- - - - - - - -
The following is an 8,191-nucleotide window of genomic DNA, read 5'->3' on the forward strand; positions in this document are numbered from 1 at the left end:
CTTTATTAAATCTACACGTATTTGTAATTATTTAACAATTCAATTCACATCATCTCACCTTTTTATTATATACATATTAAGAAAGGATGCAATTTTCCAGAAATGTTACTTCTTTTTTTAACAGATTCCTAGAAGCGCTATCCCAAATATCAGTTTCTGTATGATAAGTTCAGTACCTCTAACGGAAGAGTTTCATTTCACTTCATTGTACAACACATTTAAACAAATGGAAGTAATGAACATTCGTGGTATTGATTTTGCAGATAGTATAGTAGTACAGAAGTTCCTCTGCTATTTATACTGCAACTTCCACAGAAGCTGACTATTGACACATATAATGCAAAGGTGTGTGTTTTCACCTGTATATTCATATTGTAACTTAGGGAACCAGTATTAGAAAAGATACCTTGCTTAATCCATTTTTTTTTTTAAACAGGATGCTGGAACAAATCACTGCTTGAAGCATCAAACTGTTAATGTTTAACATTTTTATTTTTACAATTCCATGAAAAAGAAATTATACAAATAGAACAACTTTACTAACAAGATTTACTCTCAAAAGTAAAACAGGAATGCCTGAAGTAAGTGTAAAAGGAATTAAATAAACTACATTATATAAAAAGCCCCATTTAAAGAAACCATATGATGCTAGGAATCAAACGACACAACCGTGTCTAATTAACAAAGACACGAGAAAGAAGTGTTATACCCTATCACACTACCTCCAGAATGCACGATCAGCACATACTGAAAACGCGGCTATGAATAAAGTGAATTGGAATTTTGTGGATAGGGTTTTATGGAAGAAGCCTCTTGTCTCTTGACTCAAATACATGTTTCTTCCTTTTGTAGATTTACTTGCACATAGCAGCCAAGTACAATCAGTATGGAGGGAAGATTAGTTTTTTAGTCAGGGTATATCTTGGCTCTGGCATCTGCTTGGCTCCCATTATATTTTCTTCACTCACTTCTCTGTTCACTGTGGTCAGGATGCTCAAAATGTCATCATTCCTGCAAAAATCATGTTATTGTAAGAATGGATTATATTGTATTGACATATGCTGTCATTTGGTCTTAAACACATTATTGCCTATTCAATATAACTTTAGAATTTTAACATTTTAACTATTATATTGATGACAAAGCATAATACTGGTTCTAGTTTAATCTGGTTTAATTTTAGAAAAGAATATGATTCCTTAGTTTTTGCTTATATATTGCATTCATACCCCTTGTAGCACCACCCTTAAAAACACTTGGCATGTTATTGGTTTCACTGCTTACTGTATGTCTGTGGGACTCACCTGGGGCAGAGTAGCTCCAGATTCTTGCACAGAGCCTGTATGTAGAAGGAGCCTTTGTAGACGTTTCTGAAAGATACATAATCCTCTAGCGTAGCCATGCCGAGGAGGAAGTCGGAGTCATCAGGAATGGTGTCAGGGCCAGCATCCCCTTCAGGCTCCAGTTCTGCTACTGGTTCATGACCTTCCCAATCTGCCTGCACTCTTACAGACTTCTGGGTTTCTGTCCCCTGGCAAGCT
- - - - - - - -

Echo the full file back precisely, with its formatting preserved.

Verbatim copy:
The following is an 8,191-nucleotide window of genomic DNA, read 5'->3' on the forward strand; positions in this document are numbered from 1 at the left end:
CTTTATTAAATCTACACGTATTTGTAATTATTTAACAATTCAATTCACATCATCTCACCTTTTTATTATATACATATTAAGAAAGGATGCAATTTTCCAGAAATGTTACTTCTTTTTTTAACAGATTCCTAGAAGCGCTATCCCAAATATCAGTTTCTGTATGATAAGTTCAGTACCTCTAACGGAAGAGTTTCATTTCACTTCATTGTACAACACATTTAAACAAATGGAAGTAATGAACATTCGTGGTATTGATTTTGCAGATAGTATAGTAGTACAGAAGTTCCTCTGCTATTTATACTGCAACTTCCACAGAAGCTGACTATTGACACATATAATGCAAAGGTGTGTGTTTTCACCTGTATATTCATATTGTAACTTAGGGAACCAGTATTAGAAAAGATACCTTGCTTAATCCATTTTTTTTTTTAAACAGGATGCTGGAACAAATCACTGCTTGAAGCATCAAACTGTTAATGTTTAACATTTTTATTTTTACAATTCCATGAAAAAGAAATTATACAAATAGAACAACTTTACTAACAAGATTTACTCTCAAAAGTAAAACAGGAATGCCTGAAGTAAGTGTAAAAGGAATTAAATAAACTACATTATATAAAAAGCCCCATTTAAAGAAACCATATGATGCTAGGAATCAAACGACACAACCGTGTCTAATTAACAAAGACACGAGAAAGAAGTGTTATACCCTATCACACTACCTCCAGAATGCACGATCAGCACATACTGAAAACGCGGCTATGAATAAAGTGAATTGGAATTTTGTGGATAGGGTTTTATGGAAGAAGCCTCTTGTCTCTTGACTCAAATACATGTTTCTTCCTTTTGTAGATTTACTTGCACATAGCAGCCAAGTACAATCAGTATGGAGGGAAGATTAGTTTTTTAGTCAGGGTATATCTTGGCTCTGGCATCTGCTTGGCTCCCATTATATTTTCTTCACTCACTTCTCTGTTCACTGTGGTCAGGATGCTCAAAATGTCATCATTCCTGCAAAAATCATGTTATTGTAAGAATGGATTATATTGTATTGACATATGCTGTCATTTGGTCTTAAACACATTATTGCCTATTCAATATAACTTTAGAATTTTAACATTTTAACTATTATATTGATGACAAAGCATAATACTGGTTCTAGTTTAATCTGGTTTAATTTTAGAAAAGAATATGATTCCTTAGTTTTTGCTTATATATTGCATTCATACCCCTTGTAGCACCACCCTTAAAAACACTTGGCATGTTATTGGTTTCACTGCTTACTGTATGTCTGTGGGACTCACCTGGGGCAGAGTAGCTCCAGATTCTTGCACAGAGCCTGTATGTAGAAGGAGCCTTTGTAGACGTTTCTGAAAGATACATAATCCTCTAGCGTAGCCATGCCGAGGAGGAAGTCGGAGTCATCAGGAATGGTGTCAGGGCCAGCATCCCCTTCAGGCTCCAGTTCTGCTACTGGTTCATGACCTTCCCAATCTGCCTGCACTCTTACAGACTTCTGGGTTTCTGTCCCCTGGCAAGCT